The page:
I invite any and all feedback to this post, which I consider my initial findings. In this post, I outline what I believe to be the dynamics behind agency time-tracking systems. I intend this post to be controversial for a reason: I want to know if I’m wrong. Tell me if I am!
An analytical device in sociology is finding the difference between the ostensible reason for something and the effective reason. A famous example is UC Berkeley prof Michael Burawoy’s Manufacturing Consent (not to be confused with Chomsky’s book). Burawoy worked as a machinist in an unnamed factory. He found that workers in the factory engaged in complex game-playing to “make out” or to reach a bonus. They would take “gravy jobs” to “bank” finished machines for their bonuses, they would avoid “crap jobs” to ensure they didn’t lose their bonuses, and they had intricate systems of alliances.
The OSTENSIBLE reason for “making out” was to get the bonus, but Burawoy argued that the EFFECTIVE reason for “making out” was to engage workers in high-productivity work that earned the company more money, while at the same time made it appear that they were at odds WITH EACH OTHER and not the company in their efforts.
My initial findings suggest that there is a similar dynamic in the time-tracking systems in agencies. The ostensible reason for these systems is for billing clients. Tracking time makes it possible to issue invoices to bill clients for hours put into their projects. But this conflicts with what I believe to be the effective reason.
But I’m finding that this systems is imperfect at best. Agency workers have told me that the system is often arbitrary, with the true number of billable hours more a function of what the client is willing to pay for, and not the actual number of hours worked. They also tell me there are many instances of inaccurate records, such as when they are asked to estimate their time ahead of actually doing work, or when they reconstruct how long it took them to finish a task through indicators like their Outlook calendar or their email inbox.
They also tell me there is an ambiguity about what is “billable” and what isn’t. Some workers assert that industry research is fully billable. Others argue that they must do that work “on their own time” and never bill the client for it.
Regardless of how accurate these individual workers’ time sheets, there is a significant amount of cynicism about the accuracy of the system IN GENERAL. Most of these workers know that what the client sees in an invoice is not necessarily an accurate representation of hours worked.
So if the OSTENSIBLE reason is false, what is the EFFECTIVE reason for time tracking? Besides the fact that there is no other system ready to replace it, time tracking has a useful side-effect: job insecurity. I base this on several themes emerging from my interviews.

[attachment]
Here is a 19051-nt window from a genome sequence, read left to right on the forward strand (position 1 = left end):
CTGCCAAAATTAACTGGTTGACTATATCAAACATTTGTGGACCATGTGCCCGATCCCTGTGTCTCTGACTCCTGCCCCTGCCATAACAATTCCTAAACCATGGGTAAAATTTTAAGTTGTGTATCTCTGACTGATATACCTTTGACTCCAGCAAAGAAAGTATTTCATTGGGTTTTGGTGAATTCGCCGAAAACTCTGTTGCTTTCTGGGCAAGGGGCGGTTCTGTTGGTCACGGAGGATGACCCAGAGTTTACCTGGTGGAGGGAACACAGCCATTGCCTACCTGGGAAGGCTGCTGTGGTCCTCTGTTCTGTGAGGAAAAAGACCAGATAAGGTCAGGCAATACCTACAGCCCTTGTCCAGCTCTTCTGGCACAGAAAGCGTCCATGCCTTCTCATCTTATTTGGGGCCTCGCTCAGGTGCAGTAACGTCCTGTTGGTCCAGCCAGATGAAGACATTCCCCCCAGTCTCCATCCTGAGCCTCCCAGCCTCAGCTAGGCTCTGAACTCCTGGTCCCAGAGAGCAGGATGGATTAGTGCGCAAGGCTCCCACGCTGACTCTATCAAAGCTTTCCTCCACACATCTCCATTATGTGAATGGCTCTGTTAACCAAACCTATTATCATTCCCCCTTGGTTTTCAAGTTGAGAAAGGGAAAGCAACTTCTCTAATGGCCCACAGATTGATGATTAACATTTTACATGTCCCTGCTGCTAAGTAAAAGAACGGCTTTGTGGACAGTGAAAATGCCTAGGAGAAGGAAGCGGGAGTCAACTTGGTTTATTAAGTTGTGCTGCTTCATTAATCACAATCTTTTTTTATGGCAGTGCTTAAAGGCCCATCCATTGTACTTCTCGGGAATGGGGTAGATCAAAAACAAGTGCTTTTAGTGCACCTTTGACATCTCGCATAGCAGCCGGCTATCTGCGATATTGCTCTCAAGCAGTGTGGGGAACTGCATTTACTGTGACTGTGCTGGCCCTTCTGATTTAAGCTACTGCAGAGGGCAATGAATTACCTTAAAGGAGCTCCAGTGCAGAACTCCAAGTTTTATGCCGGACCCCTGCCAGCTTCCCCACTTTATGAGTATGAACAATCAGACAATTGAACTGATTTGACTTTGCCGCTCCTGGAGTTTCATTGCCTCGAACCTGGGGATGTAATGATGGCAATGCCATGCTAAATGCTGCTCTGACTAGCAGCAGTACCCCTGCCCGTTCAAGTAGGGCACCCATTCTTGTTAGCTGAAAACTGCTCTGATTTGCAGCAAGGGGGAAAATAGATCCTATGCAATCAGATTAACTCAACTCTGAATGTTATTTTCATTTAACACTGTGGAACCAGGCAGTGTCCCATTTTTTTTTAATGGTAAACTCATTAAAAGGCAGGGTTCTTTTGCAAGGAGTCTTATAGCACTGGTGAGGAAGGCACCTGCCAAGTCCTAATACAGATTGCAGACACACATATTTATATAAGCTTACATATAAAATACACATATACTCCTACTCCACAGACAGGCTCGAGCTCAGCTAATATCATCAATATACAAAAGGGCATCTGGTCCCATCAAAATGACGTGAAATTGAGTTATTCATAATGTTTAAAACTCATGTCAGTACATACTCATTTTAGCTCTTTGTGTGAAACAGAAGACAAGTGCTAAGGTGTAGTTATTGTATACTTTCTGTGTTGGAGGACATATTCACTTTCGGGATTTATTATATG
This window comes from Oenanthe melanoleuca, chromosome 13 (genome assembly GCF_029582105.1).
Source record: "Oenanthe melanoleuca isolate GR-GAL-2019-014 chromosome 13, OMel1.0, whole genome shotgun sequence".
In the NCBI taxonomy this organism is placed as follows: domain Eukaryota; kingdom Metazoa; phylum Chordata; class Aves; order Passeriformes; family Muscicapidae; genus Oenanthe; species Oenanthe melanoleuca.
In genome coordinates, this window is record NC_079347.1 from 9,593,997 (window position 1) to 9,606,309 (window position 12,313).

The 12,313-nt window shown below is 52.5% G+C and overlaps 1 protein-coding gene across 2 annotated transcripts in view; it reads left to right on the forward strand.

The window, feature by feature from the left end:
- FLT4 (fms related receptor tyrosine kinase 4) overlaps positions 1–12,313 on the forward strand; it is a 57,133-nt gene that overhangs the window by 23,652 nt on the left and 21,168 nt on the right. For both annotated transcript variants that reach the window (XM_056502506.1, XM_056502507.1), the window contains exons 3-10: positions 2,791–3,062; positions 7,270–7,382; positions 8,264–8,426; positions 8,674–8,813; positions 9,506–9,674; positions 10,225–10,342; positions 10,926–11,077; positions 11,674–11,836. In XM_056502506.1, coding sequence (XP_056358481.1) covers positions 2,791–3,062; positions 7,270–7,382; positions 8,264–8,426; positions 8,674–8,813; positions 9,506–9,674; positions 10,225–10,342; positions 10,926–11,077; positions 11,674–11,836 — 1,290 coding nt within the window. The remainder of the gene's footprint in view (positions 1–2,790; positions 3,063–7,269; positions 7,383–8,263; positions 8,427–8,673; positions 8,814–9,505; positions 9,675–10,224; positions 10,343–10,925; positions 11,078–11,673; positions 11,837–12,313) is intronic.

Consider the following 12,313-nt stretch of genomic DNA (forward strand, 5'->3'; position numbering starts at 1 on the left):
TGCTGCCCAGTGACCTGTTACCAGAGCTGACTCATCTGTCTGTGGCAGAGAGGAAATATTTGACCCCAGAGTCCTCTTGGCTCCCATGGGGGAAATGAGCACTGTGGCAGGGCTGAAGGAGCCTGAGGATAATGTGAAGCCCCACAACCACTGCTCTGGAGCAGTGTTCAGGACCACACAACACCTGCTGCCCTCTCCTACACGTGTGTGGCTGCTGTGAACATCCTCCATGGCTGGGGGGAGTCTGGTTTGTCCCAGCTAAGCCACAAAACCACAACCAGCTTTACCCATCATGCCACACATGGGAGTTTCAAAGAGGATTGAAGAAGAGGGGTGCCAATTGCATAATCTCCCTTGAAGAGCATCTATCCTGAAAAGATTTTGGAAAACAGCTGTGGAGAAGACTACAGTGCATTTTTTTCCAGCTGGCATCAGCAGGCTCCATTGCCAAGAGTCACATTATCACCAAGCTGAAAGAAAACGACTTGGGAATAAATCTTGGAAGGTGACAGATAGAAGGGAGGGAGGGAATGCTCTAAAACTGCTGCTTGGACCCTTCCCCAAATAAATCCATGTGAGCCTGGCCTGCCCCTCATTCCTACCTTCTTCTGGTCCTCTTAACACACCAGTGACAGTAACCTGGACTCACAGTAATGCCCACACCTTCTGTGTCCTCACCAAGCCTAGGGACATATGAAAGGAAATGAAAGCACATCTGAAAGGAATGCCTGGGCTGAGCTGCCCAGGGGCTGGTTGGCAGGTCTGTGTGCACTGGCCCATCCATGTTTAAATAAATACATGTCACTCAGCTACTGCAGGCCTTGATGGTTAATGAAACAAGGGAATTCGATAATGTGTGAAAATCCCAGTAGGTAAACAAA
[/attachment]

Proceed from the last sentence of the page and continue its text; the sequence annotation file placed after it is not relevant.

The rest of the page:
- Workers in this study almost universally told me that you DO NOT bill yourself as “Available” or “Waiting for work,” even if that’s exactly what you are.
- Workers also express concern about not being “billable enough,” and some even know exactly how much revenue they must personally bring in to be deemed worthy.
- Workers struggle to “keep” the number of billable hours they have on their time sheets. If they worked 60 hours in a single week and their project manager says he cannot charge the client for all of it, they will concede to 40 hours of work as the official record as long as they’re all billable. This penalizes them when it comes time to ask for time off — their time sheets don’t reflect the true number of hours they worked.
- Workers are evaluated on their “utilization rates” or “billable rates,” which demonstrates how much time they spent on client-paid work. These rates, however, are largely out of the control of the individual worker, who have no control over what projects they work on. So workers will often feel anxiety about “not being billable” even if they have no control over the new projects coming.
The practice of billable hours for many agency workers appears to create an internalized commitment to the full commodification of labor. In other words, time sheets tend to create an implicit acceptance that agency labor should be bought and sold as a commodity. This conflicts with what most agencies say they sell — they say they sell “solutions” or “innovations.” But in this way, they are very similar to temp agencies, which sell nothing but the labor of their temp workers.
If your daily practice of categorizing your time into “billable” (good for the company) and “non-billable” (cost for the company) then it is arguable too that you internalize these goals. You believe it necessary to be sufficiently “billable” for you and the company to succeed. But what of the many profitable industries hire workers that are not “billable” at all? How do they survive? If profitability were about billable hours, then many high value-add industries such as pharmaceuticals, investment banking, and oil & gas would simply go under.
Now I am noticing though that this disciplining about being sufficiently billable does not necessarily extend to more senior people. The more senior people I have spoken to don’t seem to be as concerned in “recovering” the cost of their labor. They seem to be satisfied by defining their non-billable time as “business development” which is “good for the company.” But not all workers have the ability to directly record their own entrepreneurial activities as “business development,” and thereby will be penalized for not meeting their target utilizations.
As I mentioned above, I WANT YOUR COMMENTS. How valid is my theory about the ostensible and effective purposes of the time tracking systems? Please tell me!